Originally conceived for the debut issue of the first Batman comic, The Joker was based on the character Gwynplaine in the 1928 film “The Man Who Laughs.” Although he was meant to die at the end of that initial appearance, the decision was made to let him live to fight another day — and now, just over 75 years later, fans eagerly await Jared Leto’s new take in “Suicide Squad.”
It’s hard to tell which is more amazing: That after three quarters of a century, The Joker remains so ripe with thematic potential, or that he has become the most popular super villain in the comics universe. That is, of course, despite him having no super powers and “nothing in his pockets but knives and lint.”
Below, Zap2it provides a ranking of the various interpretations of The Joker. For brevity sake, we’ve focused on the best animated version — and of course, all the live action incarnations of the clown prince of Gotham.
As seen on: “Batman,” the 1966-1968 Adam West TV show and the 1966 “Batman” movie.
Makeup: Points for being the first — but seriously, would it have killed Cesar to shave his mustache?
Madness: More jolly like Santa Claus than mad like a hatter, Romero’s Joker always seemed to have a firm grasp on the waters around him — even if they did consisted of rubber sharks he was siccing on Batman.
Was he funny? Quite possibly the funniest of all the men on this list. Can you imagine any of these other jokers playing baseball or surfing?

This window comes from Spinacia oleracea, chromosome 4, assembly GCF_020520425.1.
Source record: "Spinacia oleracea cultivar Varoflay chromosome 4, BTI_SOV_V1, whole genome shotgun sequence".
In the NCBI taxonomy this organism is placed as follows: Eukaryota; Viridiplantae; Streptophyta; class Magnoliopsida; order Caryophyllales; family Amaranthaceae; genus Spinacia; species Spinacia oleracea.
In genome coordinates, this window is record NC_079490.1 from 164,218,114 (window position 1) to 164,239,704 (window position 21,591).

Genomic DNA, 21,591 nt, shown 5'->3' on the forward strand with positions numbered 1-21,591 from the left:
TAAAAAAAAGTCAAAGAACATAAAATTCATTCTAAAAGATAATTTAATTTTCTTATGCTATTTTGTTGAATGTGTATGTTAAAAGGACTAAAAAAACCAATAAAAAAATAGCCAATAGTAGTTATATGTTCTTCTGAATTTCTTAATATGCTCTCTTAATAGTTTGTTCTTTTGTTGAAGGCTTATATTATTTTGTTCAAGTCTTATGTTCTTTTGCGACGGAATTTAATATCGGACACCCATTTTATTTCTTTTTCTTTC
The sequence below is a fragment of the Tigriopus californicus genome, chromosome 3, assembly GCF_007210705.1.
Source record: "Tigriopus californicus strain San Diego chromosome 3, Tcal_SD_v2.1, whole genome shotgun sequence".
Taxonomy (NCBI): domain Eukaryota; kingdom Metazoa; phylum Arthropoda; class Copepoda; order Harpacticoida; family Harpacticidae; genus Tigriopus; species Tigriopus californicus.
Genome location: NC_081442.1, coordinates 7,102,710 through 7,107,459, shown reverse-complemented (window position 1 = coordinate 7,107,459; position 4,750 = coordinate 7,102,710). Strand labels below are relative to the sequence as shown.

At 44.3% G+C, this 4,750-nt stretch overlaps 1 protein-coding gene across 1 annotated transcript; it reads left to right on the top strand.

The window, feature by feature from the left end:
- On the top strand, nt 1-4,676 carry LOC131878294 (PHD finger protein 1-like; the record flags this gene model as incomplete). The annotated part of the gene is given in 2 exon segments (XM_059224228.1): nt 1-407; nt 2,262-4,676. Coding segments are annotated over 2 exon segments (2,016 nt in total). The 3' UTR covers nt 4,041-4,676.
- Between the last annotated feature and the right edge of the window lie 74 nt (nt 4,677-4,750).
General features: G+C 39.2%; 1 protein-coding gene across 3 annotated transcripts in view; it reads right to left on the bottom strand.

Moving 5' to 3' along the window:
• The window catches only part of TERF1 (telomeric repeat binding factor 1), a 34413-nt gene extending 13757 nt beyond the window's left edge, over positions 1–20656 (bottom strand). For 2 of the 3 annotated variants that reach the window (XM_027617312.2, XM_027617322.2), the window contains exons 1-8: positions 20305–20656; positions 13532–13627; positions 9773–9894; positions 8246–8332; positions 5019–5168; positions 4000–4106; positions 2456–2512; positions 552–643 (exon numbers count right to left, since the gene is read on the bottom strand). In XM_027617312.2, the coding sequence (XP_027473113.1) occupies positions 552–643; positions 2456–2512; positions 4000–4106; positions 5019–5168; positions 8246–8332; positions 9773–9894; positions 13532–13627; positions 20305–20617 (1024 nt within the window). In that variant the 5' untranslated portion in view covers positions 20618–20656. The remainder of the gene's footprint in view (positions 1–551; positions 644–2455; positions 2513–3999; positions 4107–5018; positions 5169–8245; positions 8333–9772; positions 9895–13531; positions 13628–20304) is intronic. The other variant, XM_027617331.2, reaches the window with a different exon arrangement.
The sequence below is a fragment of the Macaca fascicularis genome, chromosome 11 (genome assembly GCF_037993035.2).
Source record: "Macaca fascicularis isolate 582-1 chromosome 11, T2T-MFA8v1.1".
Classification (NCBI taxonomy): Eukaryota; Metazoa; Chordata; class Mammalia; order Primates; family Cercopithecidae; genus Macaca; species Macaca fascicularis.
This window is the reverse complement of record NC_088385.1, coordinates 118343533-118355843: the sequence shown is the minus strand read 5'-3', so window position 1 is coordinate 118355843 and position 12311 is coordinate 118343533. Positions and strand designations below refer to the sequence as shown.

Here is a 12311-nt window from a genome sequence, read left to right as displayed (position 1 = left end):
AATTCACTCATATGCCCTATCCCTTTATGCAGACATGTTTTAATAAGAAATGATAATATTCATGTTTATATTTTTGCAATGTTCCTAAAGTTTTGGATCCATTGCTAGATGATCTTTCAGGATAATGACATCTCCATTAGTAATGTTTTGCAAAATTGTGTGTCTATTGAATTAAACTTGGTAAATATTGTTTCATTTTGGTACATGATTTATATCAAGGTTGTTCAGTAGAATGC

Was he scary? Maybe to children? Either way, this is definitely the category where he ranks lowest.
The Last Laugh: Cesar Romero’s Joker is a classic. And in the eyes of some, he remains the best. Like Burgess Meredith’s Penguin and Frank Gorshin’s Riddler, however, much of what we love is less about fidelity to the character and more the thrill of watching a veteran character actor chew the scenery like it’s made of chocolate.
Overall Grade: 6 maniacal laughs out of 10
As seen in: “Batman,” the 1989 Tim Burton film.
Makeup: At the time, the idea seemed crazy: Take one of the biggest stars in the world and cover his face behind clown paint. But the look terrified fans accustomed to Romero’s look — and freed Nicholson up to lose himself in the performance. Bonus points for being the first to properly depict the ripped corners of Joker’s mouth that create his horrifying visage.